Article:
Date of Award


Document Type


Degree Name

Master of Science (MS)


Biomedical and Chemical Engineering and Sciences

First Advisor

Vipuil Kishore

Second Advisor

Kenia P. Nunes

Third Advisor

Venkat Keshav Chivukula

Fourth Advisor

Manolis Tomadakis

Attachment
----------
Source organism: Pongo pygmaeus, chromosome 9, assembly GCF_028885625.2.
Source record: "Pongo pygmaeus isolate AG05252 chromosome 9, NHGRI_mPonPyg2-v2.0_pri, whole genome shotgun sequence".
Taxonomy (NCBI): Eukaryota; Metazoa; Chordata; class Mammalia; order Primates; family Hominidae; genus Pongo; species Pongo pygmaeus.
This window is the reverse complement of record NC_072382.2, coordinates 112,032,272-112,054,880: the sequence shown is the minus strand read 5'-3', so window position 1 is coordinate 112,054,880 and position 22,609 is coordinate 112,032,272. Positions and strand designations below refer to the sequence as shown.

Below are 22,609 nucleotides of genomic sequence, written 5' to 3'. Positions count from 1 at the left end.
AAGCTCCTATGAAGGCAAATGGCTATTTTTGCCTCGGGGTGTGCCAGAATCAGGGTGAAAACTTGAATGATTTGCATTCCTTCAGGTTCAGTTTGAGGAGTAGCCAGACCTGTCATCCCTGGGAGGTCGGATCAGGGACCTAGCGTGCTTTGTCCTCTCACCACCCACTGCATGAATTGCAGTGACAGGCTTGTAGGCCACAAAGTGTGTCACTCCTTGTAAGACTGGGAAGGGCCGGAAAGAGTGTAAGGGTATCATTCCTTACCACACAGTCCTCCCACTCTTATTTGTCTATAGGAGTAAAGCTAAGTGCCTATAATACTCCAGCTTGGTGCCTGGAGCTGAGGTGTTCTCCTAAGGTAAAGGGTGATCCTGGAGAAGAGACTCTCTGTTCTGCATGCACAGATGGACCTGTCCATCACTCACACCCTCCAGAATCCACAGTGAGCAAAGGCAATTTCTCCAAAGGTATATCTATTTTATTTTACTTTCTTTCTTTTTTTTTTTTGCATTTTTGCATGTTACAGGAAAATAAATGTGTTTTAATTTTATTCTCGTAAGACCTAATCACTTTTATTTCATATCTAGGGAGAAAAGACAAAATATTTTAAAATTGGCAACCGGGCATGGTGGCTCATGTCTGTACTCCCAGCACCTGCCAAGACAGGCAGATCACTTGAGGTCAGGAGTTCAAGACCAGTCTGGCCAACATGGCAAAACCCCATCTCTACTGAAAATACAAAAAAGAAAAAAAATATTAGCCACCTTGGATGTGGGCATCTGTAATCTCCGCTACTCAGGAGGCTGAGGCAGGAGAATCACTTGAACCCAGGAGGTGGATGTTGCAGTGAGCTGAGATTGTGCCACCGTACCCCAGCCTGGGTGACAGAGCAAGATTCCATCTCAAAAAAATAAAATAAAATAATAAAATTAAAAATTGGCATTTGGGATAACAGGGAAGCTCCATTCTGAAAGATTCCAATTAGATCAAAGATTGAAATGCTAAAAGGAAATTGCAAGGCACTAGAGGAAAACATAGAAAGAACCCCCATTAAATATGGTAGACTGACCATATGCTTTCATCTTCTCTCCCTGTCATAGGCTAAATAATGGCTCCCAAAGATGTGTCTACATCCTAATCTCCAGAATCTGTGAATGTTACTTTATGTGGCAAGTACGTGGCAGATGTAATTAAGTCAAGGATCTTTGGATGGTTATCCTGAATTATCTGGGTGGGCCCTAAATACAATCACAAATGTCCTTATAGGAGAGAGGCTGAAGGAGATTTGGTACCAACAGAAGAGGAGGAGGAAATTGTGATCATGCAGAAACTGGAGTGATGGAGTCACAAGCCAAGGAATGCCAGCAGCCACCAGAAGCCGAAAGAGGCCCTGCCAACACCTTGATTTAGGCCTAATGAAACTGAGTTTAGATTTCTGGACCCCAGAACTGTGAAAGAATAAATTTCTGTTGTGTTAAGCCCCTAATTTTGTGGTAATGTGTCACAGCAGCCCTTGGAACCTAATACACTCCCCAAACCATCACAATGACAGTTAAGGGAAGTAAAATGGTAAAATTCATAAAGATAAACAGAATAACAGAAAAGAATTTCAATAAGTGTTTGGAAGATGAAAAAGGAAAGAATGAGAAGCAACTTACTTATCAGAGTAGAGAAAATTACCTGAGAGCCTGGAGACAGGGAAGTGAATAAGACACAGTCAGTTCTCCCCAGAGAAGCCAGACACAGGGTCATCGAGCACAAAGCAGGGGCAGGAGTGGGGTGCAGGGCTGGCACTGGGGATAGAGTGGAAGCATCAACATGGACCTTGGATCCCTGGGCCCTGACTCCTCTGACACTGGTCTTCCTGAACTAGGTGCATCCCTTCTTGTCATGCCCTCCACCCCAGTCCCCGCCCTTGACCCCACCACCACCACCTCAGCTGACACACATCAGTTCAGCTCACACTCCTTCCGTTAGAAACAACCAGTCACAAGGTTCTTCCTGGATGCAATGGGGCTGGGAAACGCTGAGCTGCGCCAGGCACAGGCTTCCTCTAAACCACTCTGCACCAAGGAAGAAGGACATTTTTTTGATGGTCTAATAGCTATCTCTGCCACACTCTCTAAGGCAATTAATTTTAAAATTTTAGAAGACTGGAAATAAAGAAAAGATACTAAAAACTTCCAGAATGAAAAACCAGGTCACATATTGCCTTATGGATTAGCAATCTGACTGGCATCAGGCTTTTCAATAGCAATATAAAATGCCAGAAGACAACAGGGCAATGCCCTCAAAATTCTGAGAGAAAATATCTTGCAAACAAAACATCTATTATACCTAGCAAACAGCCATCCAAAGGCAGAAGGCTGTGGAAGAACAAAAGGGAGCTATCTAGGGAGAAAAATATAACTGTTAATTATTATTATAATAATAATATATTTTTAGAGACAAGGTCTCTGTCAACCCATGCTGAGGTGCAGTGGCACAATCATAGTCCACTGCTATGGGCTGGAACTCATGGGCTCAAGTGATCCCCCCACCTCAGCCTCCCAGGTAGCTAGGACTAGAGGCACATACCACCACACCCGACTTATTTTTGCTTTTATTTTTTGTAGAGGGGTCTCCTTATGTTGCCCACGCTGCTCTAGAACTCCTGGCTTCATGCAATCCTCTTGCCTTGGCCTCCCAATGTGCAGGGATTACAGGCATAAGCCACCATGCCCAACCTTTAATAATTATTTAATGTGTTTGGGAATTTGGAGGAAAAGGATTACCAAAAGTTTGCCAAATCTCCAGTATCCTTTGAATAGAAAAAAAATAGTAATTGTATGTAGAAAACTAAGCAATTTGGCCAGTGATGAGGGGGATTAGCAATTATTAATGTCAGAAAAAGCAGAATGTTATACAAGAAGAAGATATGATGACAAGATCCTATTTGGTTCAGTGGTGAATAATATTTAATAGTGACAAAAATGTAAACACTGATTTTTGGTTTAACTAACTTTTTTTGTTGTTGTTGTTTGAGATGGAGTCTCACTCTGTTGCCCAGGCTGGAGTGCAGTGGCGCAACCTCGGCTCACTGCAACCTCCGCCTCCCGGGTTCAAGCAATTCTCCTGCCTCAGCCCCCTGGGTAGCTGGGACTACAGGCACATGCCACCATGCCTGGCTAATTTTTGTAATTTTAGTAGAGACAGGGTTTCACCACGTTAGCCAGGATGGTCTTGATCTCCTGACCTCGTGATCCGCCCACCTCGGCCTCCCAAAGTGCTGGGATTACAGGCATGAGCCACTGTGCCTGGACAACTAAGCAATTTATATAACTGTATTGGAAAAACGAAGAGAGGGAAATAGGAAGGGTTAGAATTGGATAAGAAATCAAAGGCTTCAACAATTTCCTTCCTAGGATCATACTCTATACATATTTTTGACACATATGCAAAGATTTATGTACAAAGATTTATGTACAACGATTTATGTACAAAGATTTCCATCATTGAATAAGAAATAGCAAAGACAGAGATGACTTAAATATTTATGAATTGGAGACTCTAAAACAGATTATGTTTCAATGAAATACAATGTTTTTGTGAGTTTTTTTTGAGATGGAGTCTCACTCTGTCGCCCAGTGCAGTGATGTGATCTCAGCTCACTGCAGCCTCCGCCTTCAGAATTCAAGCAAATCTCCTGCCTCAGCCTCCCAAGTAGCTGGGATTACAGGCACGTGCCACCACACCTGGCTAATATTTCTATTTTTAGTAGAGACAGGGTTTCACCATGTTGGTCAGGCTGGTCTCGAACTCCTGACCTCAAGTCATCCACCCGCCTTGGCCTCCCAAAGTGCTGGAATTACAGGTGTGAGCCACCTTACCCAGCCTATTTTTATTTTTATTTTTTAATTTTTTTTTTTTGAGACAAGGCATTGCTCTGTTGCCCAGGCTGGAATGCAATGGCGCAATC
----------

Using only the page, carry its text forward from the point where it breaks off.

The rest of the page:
Astrocytes are crucial in preserving the structural and functional integrity of the central nervous system (CNS). They participate in several physiological processes, such as the uptake of neurotransmitters, control of extracellular ion concentration, and preservation of the blood-brain barrier. Recent research has raised the possibility that astrocytes are also involved in the onset and development of Alzheimer's disease (AD). While the precise mechanisms underlying the development and progression of AD are not fully understood, recent research has suggested that age-related changes in the brain extracellular matrix (ECM) properties may play a critical role in the progression of the disease. Investigating the impact of brain ECM properties on astrocyte cell response can help unravel the possible impact of the ECM on AD. In this study, in vitro xeno-free biomimetic hydrogel-based brain ECM models were employed to investigate the impact of ECM composition and stiffness on astrocyte cell response. Variable ratios of human collagen type I and thiolated hyaluronic acid (HA) crosslinked with polyethylene glycol diacrylate were used to create the xeno-free ECM models. Results demonstrated that modifying the composition of the ECM produced hydrogels with varied stiffness that were comparable to the stiffness of the native brain ECM. Hydrogels rich in collagen showed better stability and increased swelling. Hydrogels with lower HA composition showed better cell spreading and metabolic activity. In addition, softer hydrogels showed greater cell spreading, elevated GFAP expression, and decreased ALDH1L1 expression, suggesting that matrix stiffness influences astrocyte activation. This study proposes a basic model of the brain ECM to study the synergistic effects of ECM composition and stiffness on astrocytes. Future studies can focus on building on this work by incorporating additional matrix proteins to identify key ECM biomarkers and develop new strategies to overcome the impact of ECM changes on the onset and progression of neurodegenerative illnesses such as AD.